HTSA Wants To Stay Away From Flat-Panel Fray - Twice

HTSA Wants To Stay Away From Flat-Panel Fray

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Richard Glikes, executive director of Home Theater Specialists of America (HTSA), is expecting more bloodshed come Black Friday, but he doubts that any of the buying group's 62 specialty A/V dealers and whole home integrators will get stained.

That's because HTSA is looking beyond video and the expected promotional carnage to the greater riches offered by lighting, systems design and whole-home control.

"All Thanksgivings are bloody in the CE business," he told TWICE in a post-CEDIA interview. "But we don't have to respond to Black Friday promotions. We're not in that business."

Indeed, video is "not that important" to HTSA members, Glikes declared. "Design, lighting and control are much more important to our business."

The group's de-emphasis of video is a reaction to precipitous price declines in flat panel, which Glikes attributes in large measure to the warehouse club channel. "The clubs have had a tremendous impact," he observed. "They're taking more and more share now that prices are down and consumers are more comfortable with the technology. And when you have a tertiary brand sitting next to a Sony, a Sharp and a Panasonic, it legitimizes that other brand."

Despite aftershocks in the housing market, business and traffic are beginning to pick up for HTSA members and the industry overall after several fallow months. "People have short memories, but summer's always a struggle," he said.

The $500 million group itself is "in good shape," Glikes reported. "We've grown to 62 members with more qualified people, and will be adding personnel to help manage operations. Our Intranet site is starting to become robust, and our consumer site, myhtsa.com, is drawing a large amount of hits, up 40 percent in the last year." HTSA will also be announcing "some new strategic partners" shortly, he said.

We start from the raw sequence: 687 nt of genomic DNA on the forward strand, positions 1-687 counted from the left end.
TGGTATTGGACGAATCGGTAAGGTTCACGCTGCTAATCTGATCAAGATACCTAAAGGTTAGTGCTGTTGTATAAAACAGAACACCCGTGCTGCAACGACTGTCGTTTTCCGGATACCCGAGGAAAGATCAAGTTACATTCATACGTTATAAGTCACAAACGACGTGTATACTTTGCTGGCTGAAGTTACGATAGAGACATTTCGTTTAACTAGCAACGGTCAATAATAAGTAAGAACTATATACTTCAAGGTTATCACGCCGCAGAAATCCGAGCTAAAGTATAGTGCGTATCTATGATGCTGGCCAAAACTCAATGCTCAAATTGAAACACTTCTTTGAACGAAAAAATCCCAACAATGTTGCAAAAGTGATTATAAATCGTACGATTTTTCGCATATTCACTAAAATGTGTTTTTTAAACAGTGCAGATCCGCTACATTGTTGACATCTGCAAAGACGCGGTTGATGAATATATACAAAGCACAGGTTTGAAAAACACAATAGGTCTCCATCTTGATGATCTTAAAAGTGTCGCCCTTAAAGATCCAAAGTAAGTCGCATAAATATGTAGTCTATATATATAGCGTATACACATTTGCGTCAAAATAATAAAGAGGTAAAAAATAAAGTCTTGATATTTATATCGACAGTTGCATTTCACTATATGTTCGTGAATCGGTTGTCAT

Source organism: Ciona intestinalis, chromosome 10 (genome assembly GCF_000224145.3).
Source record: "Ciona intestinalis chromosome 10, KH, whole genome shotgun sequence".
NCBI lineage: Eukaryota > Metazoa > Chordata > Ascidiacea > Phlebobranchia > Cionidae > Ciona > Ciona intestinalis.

At CEDIA, group members gathered to hear Rob Gerhardt of the Group Gerhardt design firm suggest ways to attract architects and builders to their businesses, followed by a Cisco presentation on its newest routers and phone systems. The buying group also discussed its latest marketing initiatives, and addressed four top-of-mind topics: How to maximize billable hours, compensation plans for custom installers, how to plan for the next phase of flat-panel demand and how to get into the lighting business.

The meeting was followed by the group's traditional CEDIA cocktail party, which drew 175 attendees. "CEDIA is our show," Glikes said, "and it has a great bunch of vendors."

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